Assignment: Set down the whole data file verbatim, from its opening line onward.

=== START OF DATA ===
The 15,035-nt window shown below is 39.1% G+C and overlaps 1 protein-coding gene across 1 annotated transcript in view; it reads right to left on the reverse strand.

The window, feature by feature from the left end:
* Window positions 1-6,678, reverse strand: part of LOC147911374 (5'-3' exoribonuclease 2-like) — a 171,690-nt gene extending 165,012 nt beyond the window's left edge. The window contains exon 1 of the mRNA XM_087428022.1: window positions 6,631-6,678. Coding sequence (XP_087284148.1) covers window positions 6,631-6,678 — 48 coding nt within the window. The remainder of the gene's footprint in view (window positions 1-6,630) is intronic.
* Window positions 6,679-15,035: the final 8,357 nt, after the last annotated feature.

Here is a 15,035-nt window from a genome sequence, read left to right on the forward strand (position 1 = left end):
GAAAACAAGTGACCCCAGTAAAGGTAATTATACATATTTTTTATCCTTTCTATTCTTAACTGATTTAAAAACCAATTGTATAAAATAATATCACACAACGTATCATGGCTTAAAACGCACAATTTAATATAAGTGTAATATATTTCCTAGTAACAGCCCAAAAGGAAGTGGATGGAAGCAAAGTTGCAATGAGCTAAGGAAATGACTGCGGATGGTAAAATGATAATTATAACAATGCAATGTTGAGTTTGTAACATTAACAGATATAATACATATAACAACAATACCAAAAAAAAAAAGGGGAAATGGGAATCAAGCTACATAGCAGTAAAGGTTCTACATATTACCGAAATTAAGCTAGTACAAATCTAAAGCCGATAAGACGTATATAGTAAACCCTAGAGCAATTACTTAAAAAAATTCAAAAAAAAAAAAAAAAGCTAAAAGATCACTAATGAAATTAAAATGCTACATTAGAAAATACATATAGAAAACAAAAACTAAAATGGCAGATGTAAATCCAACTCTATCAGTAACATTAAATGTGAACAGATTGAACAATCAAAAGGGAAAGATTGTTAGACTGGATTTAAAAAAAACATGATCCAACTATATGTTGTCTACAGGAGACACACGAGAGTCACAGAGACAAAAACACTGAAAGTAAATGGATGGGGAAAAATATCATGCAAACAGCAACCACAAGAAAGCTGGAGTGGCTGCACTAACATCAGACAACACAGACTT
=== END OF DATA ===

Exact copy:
The 15,035-nt window shown below is 39.1% G+C and overlaps 1 protein-coding gene across 1 annotated transcript in view; it reads right to left on the reverse strand.

The window, feature by feature from the left end:
* Window positions 1-6,678, reverse strand: part of LOC147911374 (5'-3' exoribonuclease 2-like) — a 171,690-nt gene extending 165,012 nt beyond the window's left edge. The window contains exon 1 of the mRNA XM_087428022.1: window positions 6,631-6,678. Coding sequence (XP_087284148.1) covers window positions 6,631-6,678 — 48 coding nt within the window. The remainder of the gene's footprint in view (window positions 1-6,630) is intronic.
* Window positions 6,679-15,035: the final 8,357 nt, after the last annotated feature.

Here is a 15,035-nt window from a genome sequence, read left to right on the forward strand (position 1 = left end):
GAAAACAAGTGACCCCAGTAAAGGTAATTATACATATTTTTTATCCTTTCTATTCTTAACTGATTTAAAAACCAATTGTATAAAATAATATCACACAACGTATCATGGCTTAAAACGCACAATTTAATATAAGTGTAATATATTTCCTAGTAACAGCCCAAAAGGAAGTGGATGGAAGCAAAGTTGCAATGAGCTAAGGAAATGACTGCGGATGGTAAAATGATAATTATAACAATGCAATGTTGAGTTTGTAACATTAACAGATATAATACATATAACAACAATACCAAAAAAAAAAAGGGGAAATGGGAATCAAGCTACATAGCAGTAAAGGTTCTACATATTACCGAAATTAAGCTAGTACAAATCTAAAGCCGATAAGACGTATATAGTAAACCCTAGAGCAATTACTTAAAAAAATTCAAAAAAAAAAAAAAAAGCTAAAAGATCACTAATGAAATTAAAATGCTACATTAGAAAATACATATAGAAAACAAAAACTAAAATGGCAGATGTAAATCCAACTCTATCAGTAACATTAAATGTGAACAGATTGAACAATCAAAAGGGAAAGATTGTTAGACTGGATTTAAAAAAAACATGATCCAACTATATGTTGTCTACAGGAGACACACGAGAGTCACAGAGACAAAAACACTGAAAGTAAATGGATGGGGAAAAATATCATGCAAACAGCAACCACAAGAAAGCTGGAGTGGCTGCACTAACATCAGACAACACAGACTT